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Park Chinois signals Alan Yau's return to the world of high-end Chinese cuisine, and it looks spectacular: punters process on a red carpet, via heavy wooden doors, before being ushered into a long, low-ceilinged dining room awash with frilly red lampshades, ruched wall coverings
and powder-blue armchairs, while a band plays jazz at the far end. The inspiration may be the dinner dances of 1930s Shanghai, but Park Chinois creates its own world, like a very
oriental Orient Express. Gastronomically, it delivers Yau's trademark amalgam of European and Chinese traditions, with meals designed around separate western-style courses. Starters of sweet scampi shu mai dumplings (very classic, very good) or glossy, crisp-skinned butterflied chicken might precede an intensely savoury plate of sliced veal chop coated in minced veal and yellow beans or Ibérico pork loin katsu with caramelised pineapple and heritage tomato – a superlative rendition of the high-street sweet-and-sour that we don't expect to see bettered. Prices are undeniably high, but the trade-off is supreme opulence: where else can you wash your hands with water dispensed from a gold-plated duck beak?
You can smell the money, walking in here – both the fit out and the wealth of the diners. For a fact we were sat next to a billionaire, whose dining companion’s glittering high heels would have been visible from space.If you are smart – and we were – you can get away with spending &100 a head including a glass of red and white wine. If your numbers have come up then of course you’ll start with Peking Duck Imperial Caviar at &280. Look up Fay Maschler’s review and you’ll see how.
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Park Chinois has been on my list for a while, but I never realized that they did afternoon tea until a friend of mine suggested it. Walking through the heavy red velvet curtains, we are greeted at the front reception desk before being led through another set of doors, above it hung a notice with the words &On Air&.The red colour theme continues throughout, with interior decorations and furniture that give a 1920&s Chinese dance hall feel to it.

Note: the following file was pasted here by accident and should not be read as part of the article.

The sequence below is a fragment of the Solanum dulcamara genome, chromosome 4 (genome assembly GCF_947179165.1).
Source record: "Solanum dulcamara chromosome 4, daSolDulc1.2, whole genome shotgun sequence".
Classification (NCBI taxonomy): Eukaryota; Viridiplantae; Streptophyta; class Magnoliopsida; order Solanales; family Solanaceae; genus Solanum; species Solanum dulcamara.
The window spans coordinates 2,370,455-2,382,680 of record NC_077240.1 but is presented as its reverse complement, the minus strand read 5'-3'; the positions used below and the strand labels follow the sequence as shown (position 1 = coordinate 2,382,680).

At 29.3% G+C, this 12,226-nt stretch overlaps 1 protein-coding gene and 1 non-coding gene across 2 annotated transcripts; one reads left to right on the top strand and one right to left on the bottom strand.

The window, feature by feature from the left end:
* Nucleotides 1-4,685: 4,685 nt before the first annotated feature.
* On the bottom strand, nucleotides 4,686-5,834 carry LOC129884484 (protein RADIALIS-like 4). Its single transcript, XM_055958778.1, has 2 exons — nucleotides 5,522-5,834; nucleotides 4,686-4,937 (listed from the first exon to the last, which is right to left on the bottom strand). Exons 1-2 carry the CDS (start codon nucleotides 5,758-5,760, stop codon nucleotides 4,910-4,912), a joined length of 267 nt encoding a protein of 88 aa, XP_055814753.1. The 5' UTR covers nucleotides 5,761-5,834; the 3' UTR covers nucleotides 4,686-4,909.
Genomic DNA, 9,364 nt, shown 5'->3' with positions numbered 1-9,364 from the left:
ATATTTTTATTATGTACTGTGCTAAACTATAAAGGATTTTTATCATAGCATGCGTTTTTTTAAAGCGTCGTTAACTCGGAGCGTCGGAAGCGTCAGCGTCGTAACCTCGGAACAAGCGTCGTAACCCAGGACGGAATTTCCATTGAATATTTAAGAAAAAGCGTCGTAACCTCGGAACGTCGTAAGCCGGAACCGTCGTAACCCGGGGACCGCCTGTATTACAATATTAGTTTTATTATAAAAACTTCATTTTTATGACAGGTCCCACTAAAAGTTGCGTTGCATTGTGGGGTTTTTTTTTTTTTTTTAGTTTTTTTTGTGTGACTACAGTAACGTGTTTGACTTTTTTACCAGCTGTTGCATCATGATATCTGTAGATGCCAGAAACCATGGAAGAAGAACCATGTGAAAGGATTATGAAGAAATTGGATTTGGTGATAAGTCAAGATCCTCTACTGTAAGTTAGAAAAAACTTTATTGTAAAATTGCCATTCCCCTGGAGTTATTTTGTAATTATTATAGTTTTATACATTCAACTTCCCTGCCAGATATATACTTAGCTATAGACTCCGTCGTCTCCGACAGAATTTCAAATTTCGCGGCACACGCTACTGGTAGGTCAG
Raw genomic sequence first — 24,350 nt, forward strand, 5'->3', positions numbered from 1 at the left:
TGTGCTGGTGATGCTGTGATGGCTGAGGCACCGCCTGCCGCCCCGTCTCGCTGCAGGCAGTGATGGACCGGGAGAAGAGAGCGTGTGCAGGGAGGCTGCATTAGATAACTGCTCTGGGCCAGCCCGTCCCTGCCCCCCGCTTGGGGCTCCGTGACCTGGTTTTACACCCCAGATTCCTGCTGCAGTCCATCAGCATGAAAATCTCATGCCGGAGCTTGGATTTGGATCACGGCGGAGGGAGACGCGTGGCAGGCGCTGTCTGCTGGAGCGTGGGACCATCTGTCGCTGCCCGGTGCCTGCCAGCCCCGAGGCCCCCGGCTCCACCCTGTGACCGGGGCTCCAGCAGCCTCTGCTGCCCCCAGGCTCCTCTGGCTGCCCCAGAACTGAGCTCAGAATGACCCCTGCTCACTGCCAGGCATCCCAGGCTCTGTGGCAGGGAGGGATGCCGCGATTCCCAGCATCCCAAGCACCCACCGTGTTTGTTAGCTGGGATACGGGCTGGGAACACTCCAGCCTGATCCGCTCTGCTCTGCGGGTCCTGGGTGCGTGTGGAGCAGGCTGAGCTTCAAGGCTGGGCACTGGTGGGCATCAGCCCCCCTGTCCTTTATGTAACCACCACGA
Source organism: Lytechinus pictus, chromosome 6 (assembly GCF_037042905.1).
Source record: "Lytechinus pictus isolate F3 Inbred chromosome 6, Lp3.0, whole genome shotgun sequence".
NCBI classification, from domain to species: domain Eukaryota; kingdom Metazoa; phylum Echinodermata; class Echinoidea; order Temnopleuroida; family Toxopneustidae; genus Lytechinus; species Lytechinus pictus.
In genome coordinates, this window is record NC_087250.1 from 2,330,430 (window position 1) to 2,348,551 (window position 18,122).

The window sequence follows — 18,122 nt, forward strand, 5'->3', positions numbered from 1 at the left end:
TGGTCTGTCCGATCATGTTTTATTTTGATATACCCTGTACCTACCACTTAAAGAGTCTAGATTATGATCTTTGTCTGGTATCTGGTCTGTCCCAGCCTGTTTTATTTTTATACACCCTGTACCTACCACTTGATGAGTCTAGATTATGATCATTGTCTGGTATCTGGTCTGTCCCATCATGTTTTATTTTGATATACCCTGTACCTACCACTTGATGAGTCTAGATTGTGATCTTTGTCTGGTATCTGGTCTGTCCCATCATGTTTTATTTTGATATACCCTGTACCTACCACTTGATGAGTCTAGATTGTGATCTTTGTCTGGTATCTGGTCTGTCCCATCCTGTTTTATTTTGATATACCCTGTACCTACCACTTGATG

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“Park Chinois occupies a niche, and offers a balance to the current club culture. It brings about a rebirth of the Dinner Dance aesthetic, a modern interpretation underpinned by old school values.” Website: Park ChinoisOne of the more creative of our serial restaurateurs, Alan Yau has for this, his latest venture, chosen to target the much-moneyed Mayfair crowd and it looks like he’s using old Shanghai as his reference point. In the dripping Golden Triangle bounded by 5 Hertford Street, The Arts Club and Novikov comes Park Chinois, doing a me too to the itinerant rich who frequent this particular part of Mayfair.1930s...
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